Church or vicarage or anything that related to religion should contain something to teach people about good moral. However, in Sage’s Bad Blood we can see that the author perceives church not as a place which full of good deeds, but a place full of hypocrisy. This reflection will talk about on how the autobiography displays the ugly side of the church.
The first example is the grandfather who is a vicar which is depicted as womanizer by the author. As Sage finds the diary of her grandfather, she realizes the moral decadence of her grandfather by his surreptitious relationship with many women. This behavior can be considered as transgression, because he has already a wife and there cannot be accepted to have more than one relationship in his monogamy culture. His transgression also makes Sage fully hates with his grandfather. On the first chapter of this autobiography, she presents her grandfather as “[t]he ‘old devil’, my grandfather, …” (Sage, 2000: 7). Of course the characterization of her grandfather doesn’t reflect the proper church image. The way she hates her grandfather is also showed when her mother expresses Sage’s similarities with her grandfather and then she argues that she had bad blood of her grandfather.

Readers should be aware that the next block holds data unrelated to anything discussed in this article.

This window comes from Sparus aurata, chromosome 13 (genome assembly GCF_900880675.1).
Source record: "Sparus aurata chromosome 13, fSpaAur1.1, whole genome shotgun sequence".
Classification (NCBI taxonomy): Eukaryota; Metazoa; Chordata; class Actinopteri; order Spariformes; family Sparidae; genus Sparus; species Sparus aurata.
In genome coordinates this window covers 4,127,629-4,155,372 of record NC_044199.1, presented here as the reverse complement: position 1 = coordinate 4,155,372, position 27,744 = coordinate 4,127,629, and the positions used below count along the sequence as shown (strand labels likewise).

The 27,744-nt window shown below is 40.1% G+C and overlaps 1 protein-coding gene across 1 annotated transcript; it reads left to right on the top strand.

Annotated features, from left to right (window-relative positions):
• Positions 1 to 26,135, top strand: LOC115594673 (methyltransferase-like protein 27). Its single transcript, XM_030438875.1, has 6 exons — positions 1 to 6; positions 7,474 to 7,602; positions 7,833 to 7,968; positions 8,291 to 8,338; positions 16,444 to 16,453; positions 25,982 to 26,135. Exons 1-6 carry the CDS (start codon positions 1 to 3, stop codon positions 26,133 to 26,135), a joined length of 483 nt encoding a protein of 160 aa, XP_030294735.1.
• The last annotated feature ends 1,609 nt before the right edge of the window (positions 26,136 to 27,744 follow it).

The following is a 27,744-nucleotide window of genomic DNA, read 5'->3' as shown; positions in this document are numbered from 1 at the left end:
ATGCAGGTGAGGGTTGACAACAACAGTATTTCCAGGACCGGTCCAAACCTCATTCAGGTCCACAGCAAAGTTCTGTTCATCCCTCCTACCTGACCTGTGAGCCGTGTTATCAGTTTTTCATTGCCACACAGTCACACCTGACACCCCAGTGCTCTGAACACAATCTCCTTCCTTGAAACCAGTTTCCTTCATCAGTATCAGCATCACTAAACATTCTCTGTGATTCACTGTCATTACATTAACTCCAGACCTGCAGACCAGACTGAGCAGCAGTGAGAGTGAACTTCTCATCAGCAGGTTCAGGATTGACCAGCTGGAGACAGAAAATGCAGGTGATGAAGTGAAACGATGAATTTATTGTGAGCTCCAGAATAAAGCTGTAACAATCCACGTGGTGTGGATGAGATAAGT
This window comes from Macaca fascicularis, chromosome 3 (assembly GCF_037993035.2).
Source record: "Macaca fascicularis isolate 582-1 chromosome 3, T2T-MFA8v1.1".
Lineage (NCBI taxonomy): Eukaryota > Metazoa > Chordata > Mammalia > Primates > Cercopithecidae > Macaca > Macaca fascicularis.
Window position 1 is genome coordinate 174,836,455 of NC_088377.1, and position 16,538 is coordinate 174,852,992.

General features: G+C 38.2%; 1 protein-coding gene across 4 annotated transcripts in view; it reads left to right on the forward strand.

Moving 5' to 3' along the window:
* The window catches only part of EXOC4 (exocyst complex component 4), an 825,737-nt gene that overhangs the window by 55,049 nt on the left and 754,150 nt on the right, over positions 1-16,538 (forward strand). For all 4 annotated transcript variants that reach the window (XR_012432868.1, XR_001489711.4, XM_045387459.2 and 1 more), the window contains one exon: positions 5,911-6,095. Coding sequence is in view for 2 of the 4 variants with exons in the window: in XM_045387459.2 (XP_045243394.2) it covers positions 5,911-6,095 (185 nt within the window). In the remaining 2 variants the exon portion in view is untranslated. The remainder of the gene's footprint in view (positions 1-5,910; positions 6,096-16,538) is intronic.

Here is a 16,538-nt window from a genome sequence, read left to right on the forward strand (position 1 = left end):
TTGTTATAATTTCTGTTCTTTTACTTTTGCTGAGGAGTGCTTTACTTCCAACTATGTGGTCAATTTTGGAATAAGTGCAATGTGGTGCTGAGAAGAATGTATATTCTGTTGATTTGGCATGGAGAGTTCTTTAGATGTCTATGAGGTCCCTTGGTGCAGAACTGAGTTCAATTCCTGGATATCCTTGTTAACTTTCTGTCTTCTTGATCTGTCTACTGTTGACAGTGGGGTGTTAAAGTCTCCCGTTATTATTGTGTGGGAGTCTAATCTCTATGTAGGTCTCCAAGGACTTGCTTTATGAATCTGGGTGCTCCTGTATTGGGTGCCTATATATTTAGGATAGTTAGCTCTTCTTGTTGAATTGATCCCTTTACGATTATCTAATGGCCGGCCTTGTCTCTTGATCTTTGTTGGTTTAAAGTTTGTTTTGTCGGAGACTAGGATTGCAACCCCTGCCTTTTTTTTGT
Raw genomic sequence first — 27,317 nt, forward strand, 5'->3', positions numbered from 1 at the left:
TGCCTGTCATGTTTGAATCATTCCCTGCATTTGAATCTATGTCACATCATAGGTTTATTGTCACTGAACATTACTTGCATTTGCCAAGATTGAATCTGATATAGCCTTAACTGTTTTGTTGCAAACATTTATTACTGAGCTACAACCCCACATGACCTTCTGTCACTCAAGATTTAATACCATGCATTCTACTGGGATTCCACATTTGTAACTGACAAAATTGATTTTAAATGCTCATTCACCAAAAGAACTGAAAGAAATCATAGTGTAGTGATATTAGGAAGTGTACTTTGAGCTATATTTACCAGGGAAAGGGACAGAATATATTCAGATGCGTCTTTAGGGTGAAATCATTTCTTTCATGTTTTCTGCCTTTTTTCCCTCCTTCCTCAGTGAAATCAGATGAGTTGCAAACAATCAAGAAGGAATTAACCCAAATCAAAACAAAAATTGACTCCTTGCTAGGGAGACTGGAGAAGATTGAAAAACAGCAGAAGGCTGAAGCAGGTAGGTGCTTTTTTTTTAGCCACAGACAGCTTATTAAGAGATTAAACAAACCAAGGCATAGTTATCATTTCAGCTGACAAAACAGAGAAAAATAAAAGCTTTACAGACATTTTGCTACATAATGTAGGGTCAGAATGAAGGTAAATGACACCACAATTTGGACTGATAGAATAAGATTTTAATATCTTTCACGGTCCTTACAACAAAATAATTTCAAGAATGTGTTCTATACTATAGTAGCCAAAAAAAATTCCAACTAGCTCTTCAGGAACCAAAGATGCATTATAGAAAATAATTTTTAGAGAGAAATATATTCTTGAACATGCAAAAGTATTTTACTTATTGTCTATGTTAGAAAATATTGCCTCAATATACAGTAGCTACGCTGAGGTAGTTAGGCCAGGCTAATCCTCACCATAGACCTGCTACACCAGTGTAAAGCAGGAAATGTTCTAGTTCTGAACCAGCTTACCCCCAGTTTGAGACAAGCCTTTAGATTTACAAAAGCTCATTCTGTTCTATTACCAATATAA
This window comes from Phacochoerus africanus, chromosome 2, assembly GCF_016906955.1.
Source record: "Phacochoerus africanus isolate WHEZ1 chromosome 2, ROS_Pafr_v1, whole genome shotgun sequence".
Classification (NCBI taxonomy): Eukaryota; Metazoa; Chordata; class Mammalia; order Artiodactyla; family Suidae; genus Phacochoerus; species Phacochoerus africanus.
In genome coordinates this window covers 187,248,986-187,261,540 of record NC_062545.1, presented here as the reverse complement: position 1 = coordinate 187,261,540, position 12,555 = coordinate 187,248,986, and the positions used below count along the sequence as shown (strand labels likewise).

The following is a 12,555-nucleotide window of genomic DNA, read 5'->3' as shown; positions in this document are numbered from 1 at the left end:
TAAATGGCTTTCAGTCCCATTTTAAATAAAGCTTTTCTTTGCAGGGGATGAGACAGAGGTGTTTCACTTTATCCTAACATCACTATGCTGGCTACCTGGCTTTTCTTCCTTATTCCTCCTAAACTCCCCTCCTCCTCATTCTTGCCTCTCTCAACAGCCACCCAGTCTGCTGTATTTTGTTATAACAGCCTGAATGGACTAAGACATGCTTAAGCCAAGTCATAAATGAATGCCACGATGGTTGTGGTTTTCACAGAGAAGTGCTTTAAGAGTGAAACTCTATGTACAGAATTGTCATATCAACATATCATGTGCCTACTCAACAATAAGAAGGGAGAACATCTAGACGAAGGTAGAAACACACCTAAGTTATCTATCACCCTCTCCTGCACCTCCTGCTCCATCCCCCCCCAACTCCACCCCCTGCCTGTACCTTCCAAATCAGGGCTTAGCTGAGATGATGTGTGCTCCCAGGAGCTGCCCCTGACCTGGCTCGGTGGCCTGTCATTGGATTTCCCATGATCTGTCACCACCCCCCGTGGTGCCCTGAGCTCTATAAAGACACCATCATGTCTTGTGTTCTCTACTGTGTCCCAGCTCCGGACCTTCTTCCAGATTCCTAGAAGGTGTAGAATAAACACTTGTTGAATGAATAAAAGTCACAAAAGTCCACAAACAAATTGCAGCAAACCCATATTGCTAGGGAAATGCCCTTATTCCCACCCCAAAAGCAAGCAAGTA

Furthermore, in Sage’s perspective, she states that “[t]he magic of the Church no longer impressed us” (Sage, 2000: 197) after she comes to the communion which she claims as her last communion she will visit. It can be happened because in the confirmation classes, she cannot confirm her belief in God. However, Mr. Hopkins, probably her religion teacher, seemed that her behavior cannot be accepted and will shame both Mr. Hopkins and the parents. Then she expresses her dislike to the church by stating “[t]he Church’s job was more like exorcism, turning the incubus into a husband and provider after the [marriage] event” (Sage, 2000: 197). The incubus, I assume, is a metaphor for her grandfather, because as I told before, she dislike her grandfather’s promiscuity which is like devil-provoked deeds.
The Sage’s background which is close to church circumstance also makes a different perspective on how she perceived her pregnancy. Instead of feeling guilty, she actually feels furious. It is all happened because her family expects that she will commit suicide, whereas she hates when her family thinks on that way because she never feels guilty and despair because of her pregnancy.
On the other hand if we were bold enough to go to a magistrate for permission we’d probably get it, because I was pregnant and we weren’t – they weren’t – respectable or well-off enough for their objection to count. And the case would be in the Whitchurch Herald [italic by the author].” (Sage, 2000: 197)
In this quotation, we can see that the church instead becomes a barrier for the marriage between Lorna and Vic. It is described that they are underage, so the church cannot grant their permission to marry. Moreover, the marriage will make them no longer legally in the guardianship of their parents, and the church sees that they are not ready enough for it.
Sage, L. (2000). Bad Blood. London: Fourth Estate.